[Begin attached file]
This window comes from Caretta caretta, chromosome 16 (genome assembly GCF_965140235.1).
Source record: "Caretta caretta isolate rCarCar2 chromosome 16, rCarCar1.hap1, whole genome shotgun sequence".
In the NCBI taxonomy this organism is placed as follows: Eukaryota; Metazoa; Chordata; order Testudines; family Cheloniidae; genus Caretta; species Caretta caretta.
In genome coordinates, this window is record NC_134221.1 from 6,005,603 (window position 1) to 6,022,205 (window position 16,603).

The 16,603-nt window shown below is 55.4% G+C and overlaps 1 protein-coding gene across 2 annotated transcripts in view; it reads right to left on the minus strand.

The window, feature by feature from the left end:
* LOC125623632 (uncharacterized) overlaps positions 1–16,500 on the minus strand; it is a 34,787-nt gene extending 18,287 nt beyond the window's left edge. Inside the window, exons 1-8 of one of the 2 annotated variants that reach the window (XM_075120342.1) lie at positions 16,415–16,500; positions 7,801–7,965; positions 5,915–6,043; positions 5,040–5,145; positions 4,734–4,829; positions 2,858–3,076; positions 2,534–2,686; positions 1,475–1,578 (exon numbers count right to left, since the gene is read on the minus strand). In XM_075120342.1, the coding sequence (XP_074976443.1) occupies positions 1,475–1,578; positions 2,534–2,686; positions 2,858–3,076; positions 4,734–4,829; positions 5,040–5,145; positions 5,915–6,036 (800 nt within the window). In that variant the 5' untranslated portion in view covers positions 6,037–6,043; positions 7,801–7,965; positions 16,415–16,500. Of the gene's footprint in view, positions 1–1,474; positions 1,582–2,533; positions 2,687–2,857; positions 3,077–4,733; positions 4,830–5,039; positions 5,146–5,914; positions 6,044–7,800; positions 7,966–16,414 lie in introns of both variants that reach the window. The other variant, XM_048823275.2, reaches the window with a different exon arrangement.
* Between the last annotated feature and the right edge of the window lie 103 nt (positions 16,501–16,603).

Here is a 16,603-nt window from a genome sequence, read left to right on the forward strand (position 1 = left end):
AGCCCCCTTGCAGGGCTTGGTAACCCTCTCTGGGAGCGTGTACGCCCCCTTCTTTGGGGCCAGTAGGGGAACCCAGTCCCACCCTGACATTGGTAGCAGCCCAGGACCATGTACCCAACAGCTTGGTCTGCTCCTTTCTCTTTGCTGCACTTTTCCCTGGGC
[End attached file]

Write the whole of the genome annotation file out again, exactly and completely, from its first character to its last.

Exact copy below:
This window comes from Caretta caretta, chromosome 16 (genome assembly GCF_965140235.1).
Source record: "Caretta caretta isolate rCarCar2 chromosome 16, rCarCar1.hap1, whole genome shotgun sequence".
In the NCBI taxonomy this organism is placed as follows: Eukaryota; Metazoa; Chordata; order Testudines; family Cheloniidae; genus Caretta; species Caretta caretta.
In genome coordinates, this window is record NC_134221.1 from 6,005,603 (window position 1) to 6,022,205 (window position 16,603).

The 16,603-nt window shown below is 55.4% G+C and overlaps 1 protein-coding gene across 2 annotated transcripts in view; it reads right to left on the minus strand.

The window, feature by feature from the left end:
* LOC125623632 (uncharacterized) overlaps positions 1–16,500 on the minus strand; it is a 34,787-nt gene extending 18,287 nt beyond the window's left edge. Inside the window, exons 1-8 of one of the 2 annotated variants that reach the window (XM_075120342.1) lie at positions 16,415–16,500; positions 7,801–7,965; positions 5,915–6,043; positions 5,040–5,145; positions 4,734–4,829; positions 2,858–3,076; positions 2,534–2,686; positions 1,475–1,578 (exon numbers count right to left, since the gene is read on the minus strand). In XM_075120342.1, the coding sequence (XP_074976443.1) occupies positions 1,475–1,578; positions 2,534–2,686; positions 2,858–3,076; positions 4,734–4,829; positions 5,040–5,145; positions 5,915–6,036 (800 nt within the window). In that variant the 5' untranslated portion in view covers positions 6,037–6,043; positions 7,801–7,965; positions 16,415–16,500. Of the gene's footprint in view, positions 1–1,474; positions 1,582–2,533; positions 2,687–2,857; positions 3,077–4,733; positions 4,830–5,039; positions 5,146–5,914; positions 6,044–7,800; positions 7,966–16,414 lie in introns of both variants that reach the window. The other variant, XM_048823275.2, reaches the window with a different exon arrangement.
* Between the last annotated feature and the right edge of the window lie 103 nt (positions 16,501–16,603).

Here is a 16,603-nt window from a genome sequence, read left to right on the forward strand (position 1 = left end):
AGCCCCCTTGCAGGGCTTGGTAACCCTCTCTGGGAGCGTGTACGCCCCCTTCTTTGGGGCCAGTAGGGGAACCCAGTCCCACCCTGACATTGGTAGCAGCCCAGGACCATGTACCCAACAGCTTGGTCTGCTCCTTTCTCTTTGCTGCACTTTTCCCTGGGC